“Ophelia, NO!” Before I can finish protesting, the picture is taken.
“Maybe this can be September’s text-to-mom-so-she-knows-we’re-alive.”
“A good plan, if matricide is your end goal.”
Once we’re done confirming the worst of our suspicions about this job, we head back out to the floor where other girls are sharing in our humiliation with a lot more grace. Not to be outdone, we get it together and meet up with Maggie, who is to be our tour guide for the evening. She gives us the rundown of the place, which is like every other bar, honestly, and hands us both a tray of shots as the first of the happy hour crowd start trickling in. As she does, I notice that the charm bracelet around her wrist has the Chi Kappa Kappa emblem on it. I pass the message along to Ophelia in our secretive sister language. I don’t really know what to call it, but you probably know what I mean—that combination of motion and meaning that allows you to pass information along unspoken with someone close to you.
She nods understanding and we both start mingling. This not being our first rodeo, though definitely our most exposed one, we do well, and soon our trays are empty. We circle back to the bar, where Maggie is chatting with a bartender.
“Out already?” She asks, looking at both of us. We fork over the cash we’ve collected.
“Heavy drinking crowd,” I add by way of an explanation.
“It totally reminds me of that party at pledge week last year, remember Summer?” Lia begins.
It’s amazing how many of our work skills could be picked up in an improvisational comedy class.
“You’re so right! Put grain liquor in enough jello, and you can off-load shots like candy.”
“You’re both in Greek life?” Maggie asks.
“Yeah, we’re visiting Chi Kappa Kappa,” Lia says, flashing her own pledge pin. I look incredulously at her. What happened to “not stealing?”
“No way! We’re Chi Kappa Kappa,” Maggie explains, motioning to the bartender.
The bartender comes over and we spend a few minutes bullshitting.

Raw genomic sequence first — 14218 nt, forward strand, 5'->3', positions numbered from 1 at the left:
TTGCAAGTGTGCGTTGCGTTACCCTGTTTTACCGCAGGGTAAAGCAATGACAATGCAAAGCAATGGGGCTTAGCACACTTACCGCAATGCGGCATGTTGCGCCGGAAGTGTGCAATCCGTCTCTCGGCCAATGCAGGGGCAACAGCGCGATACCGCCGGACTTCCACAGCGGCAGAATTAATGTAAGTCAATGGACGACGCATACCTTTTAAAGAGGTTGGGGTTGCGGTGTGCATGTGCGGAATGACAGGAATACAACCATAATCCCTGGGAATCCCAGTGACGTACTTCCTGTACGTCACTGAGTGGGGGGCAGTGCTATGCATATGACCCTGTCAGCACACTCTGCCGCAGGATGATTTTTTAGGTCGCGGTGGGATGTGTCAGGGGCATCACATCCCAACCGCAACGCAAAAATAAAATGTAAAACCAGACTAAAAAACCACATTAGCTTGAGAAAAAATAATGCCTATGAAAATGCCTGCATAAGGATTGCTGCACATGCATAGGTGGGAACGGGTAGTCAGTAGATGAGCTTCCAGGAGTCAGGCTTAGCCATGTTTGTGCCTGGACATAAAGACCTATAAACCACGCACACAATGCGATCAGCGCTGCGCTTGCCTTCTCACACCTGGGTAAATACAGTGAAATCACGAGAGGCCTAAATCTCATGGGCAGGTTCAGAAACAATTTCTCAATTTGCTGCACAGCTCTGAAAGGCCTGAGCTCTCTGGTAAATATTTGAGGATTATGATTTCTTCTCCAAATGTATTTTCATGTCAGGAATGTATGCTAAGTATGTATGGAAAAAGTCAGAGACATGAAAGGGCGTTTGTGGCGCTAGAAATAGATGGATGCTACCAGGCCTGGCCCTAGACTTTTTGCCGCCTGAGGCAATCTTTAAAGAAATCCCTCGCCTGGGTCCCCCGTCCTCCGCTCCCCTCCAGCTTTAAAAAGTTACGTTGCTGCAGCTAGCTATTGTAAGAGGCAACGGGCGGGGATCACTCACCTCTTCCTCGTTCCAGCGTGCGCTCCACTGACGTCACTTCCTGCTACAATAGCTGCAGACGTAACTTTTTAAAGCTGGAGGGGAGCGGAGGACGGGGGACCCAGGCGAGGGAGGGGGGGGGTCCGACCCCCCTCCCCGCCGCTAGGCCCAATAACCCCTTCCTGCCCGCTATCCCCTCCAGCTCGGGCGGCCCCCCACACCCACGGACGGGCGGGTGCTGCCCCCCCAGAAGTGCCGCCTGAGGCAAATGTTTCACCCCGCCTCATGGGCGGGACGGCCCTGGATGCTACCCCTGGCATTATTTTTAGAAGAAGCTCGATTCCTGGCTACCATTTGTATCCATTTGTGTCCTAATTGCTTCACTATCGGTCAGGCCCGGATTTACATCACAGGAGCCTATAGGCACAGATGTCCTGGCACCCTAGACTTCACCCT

“Let me reload, see if the masses are thirsty again,” I say. Lia signals her understanding of my unspoken intent again and helps me refill the tray.
I go back on the floor, working the tables, pandering mercilessly for tips. My mama always said, never half-ass a job. Actually, I’m pretty sure she’s never said the word “ass.” And I’m not sure if that advice applied to jobs where literally half my ass was showing. But the work-ethic of our adolescence is hard to beat, is what I’m trying to say.
Lia eventually rejoins me on the floor.
“Learned some stuff,” she mutters to me as she passes. We begin an intricate dance, passing each other at every other table.
“You mean like pick pocketing?”
“It’s not stealing if I intend to give it back before it’s missed.” She sniffs snootily. “At worst, it’s conversion.”
“You watch too much Law and Order.”
Over the course of the next ten minutes, I learn that both the bartender and Maggie were with each of the girls the night they disappeared. They mentioned dark haired men with devilish eyes and lean bodies that met up with each victim, and with whom each girl intimated she was intending to spend the night.
“So it could be one or two guys?”
“Definitely between one and four guys, so far,” Lia confirms.
“Well, those are good odds. Do we think ‘guy’ guy, or…” I leave the rest of the sentence unfinished, wary of anyone who may be listening.
“I’m not so sure any more. I think we should try to look at the tapes.”
Ugh. Security tapes. Usually, our inconspicuous personas are valuable. People remember talking to the cops, or some other authority; no one remembers another waitress. But sticky things, like autopsy reports, security tapes, and other secured information require a higher pay grade than the one we’re clinging to, most days.